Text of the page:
Federal government to accept more refugees

Image via Thinkstock
Image via Thinkstock

While short in 2015, Liberal party doubles target of refugee intake

By Mercedes Deutscher, News Editor

Mid-December saw the first of thousands of Syrian refugees enter Canada as new permanent residents, many of whom were greeted by Prime Minister Trudeau himself. The first families to arrive were privately sponsored.

On December 21, John McCallum, the Minister of Immigration and Citizenship, announced that Canada is expecting to have taken in between 35,000–50,000 refugees by the end of 2016. The number could potentially double the original government goal of 25,000. It has not been said yet how many of the increased number of refugees will be government and privately sponsored.

While falling short of their goal to intake 10,000 refugees by the end of the year, over 6,000 refugees have arrived in Canada, with the next 4,000 expected to arrive in the next two weeks and the remaining 15,000 of the original 25,000 target still expected to arrive by the end of February. The process is speculated to have been slowed as a result of the attacks that took place in Paris in November, as an effort to reassure Canadians that proper security screenings are taking place. Other reasons for the delay include more extensive medical screenings, more time to organize the departure for approved families, airport capacity, and diplomacy concerns.

Even with a slowed process, the overall goals of the intake have not changed. One of the new families includes the family of Alan Kurdi, the boy whose body washed ashore on a beach after a dangerous escape out of Syria.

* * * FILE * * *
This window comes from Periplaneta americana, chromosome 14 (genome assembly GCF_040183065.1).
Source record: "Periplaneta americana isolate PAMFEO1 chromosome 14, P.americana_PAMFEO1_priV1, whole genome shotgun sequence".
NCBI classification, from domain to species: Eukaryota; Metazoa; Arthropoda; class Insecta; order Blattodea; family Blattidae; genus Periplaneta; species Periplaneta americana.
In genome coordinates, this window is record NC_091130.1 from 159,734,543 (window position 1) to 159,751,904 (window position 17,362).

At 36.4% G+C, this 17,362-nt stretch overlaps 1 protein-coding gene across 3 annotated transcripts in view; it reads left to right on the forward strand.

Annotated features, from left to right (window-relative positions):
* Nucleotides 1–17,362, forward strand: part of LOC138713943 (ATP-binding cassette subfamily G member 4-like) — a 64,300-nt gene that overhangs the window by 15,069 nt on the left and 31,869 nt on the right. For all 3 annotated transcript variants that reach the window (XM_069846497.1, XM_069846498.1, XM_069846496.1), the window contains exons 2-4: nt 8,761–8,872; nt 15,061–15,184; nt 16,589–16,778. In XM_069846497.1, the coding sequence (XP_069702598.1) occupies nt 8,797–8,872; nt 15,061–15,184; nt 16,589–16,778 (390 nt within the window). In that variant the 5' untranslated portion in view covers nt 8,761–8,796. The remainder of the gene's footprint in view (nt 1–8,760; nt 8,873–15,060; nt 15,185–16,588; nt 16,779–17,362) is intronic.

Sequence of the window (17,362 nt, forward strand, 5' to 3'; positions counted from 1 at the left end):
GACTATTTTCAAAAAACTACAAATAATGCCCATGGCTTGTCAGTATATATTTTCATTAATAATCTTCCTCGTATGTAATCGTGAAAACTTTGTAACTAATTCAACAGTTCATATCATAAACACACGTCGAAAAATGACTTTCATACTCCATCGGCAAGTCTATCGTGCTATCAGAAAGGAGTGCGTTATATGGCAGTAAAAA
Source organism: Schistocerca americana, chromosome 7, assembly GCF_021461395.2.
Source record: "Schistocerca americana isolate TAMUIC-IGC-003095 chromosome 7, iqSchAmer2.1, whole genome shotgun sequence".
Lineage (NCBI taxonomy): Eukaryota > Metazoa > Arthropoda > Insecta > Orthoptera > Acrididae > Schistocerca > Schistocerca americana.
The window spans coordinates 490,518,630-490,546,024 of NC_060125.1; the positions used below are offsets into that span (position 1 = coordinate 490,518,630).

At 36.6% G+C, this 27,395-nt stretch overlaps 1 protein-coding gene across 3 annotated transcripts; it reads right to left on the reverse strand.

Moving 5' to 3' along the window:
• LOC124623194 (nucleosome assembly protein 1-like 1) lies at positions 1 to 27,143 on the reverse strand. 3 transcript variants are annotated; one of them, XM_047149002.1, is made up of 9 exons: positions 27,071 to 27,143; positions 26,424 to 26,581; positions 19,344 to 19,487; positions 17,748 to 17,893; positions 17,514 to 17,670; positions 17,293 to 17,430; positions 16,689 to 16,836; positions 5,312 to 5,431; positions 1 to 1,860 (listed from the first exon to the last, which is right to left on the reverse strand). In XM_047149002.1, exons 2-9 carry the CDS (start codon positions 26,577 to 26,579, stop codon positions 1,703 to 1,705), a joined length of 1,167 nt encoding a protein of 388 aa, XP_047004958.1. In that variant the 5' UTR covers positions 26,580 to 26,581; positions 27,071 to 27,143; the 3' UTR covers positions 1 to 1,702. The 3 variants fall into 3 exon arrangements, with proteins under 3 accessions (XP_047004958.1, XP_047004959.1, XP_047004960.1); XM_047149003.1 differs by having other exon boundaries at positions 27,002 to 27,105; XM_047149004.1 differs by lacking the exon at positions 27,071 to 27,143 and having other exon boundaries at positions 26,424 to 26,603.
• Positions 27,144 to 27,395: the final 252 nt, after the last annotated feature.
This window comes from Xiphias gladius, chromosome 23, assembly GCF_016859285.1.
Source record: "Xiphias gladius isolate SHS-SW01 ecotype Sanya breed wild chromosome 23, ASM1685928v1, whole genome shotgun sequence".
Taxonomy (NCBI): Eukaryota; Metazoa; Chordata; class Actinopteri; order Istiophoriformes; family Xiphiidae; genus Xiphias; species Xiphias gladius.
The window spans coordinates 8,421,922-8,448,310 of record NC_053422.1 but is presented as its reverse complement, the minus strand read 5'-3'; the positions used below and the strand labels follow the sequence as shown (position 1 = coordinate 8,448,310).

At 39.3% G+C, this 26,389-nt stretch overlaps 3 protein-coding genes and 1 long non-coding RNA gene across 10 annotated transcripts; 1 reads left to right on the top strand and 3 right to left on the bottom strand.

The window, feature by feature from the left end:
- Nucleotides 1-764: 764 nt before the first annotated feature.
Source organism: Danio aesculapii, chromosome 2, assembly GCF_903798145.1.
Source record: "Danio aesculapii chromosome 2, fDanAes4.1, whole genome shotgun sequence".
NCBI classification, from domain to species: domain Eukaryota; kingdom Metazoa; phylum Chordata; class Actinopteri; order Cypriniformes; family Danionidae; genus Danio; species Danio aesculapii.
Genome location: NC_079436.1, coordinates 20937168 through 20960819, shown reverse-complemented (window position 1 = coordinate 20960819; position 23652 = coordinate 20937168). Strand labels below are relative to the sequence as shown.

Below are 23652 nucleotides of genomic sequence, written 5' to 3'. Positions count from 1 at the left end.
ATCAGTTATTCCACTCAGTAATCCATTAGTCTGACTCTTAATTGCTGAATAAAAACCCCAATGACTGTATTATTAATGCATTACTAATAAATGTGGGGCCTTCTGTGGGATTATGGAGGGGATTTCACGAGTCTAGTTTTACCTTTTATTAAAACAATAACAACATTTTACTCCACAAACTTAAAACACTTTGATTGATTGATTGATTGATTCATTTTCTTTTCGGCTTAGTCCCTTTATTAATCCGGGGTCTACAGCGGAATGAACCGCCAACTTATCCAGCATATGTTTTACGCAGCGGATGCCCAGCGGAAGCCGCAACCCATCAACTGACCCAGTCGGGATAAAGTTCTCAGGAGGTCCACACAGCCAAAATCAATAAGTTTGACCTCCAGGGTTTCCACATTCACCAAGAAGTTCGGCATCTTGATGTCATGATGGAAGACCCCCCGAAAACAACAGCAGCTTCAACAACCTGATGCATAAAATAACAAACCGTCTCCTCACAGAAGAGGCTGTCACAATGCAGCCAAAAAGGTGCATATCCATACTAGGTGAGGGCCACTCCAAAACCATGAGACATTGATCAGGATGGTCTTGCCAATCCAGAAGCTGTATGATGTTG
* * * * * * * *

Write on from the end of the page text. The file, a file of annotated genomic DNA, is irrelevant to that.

“We almost lost hope, but thank you to the Canadian government and the Canadian people who made it happen,” Mohammed Kurdi said to the Globe and Mail upon the family’s arrival on December 28, as translated by his sister from Coquitlam.

The Kurdi family, along with the other new families to arrive, have received an outpouring of support from Canadians, with many donating time, money, and resources to help the families resettle.

“I’ve said many times this is not a government project, this is a national project,” McCallum said to CTV. “I’m hoping that more and more people will do that so the refugees and soon-to-be Canadians will get a super warm Canadian welcome.”

In a New Years address to Canadians, Governor General David Johnston said: “Let’s continue to demonstrate to the world what a smart and caring nation can look like in the 21st century.”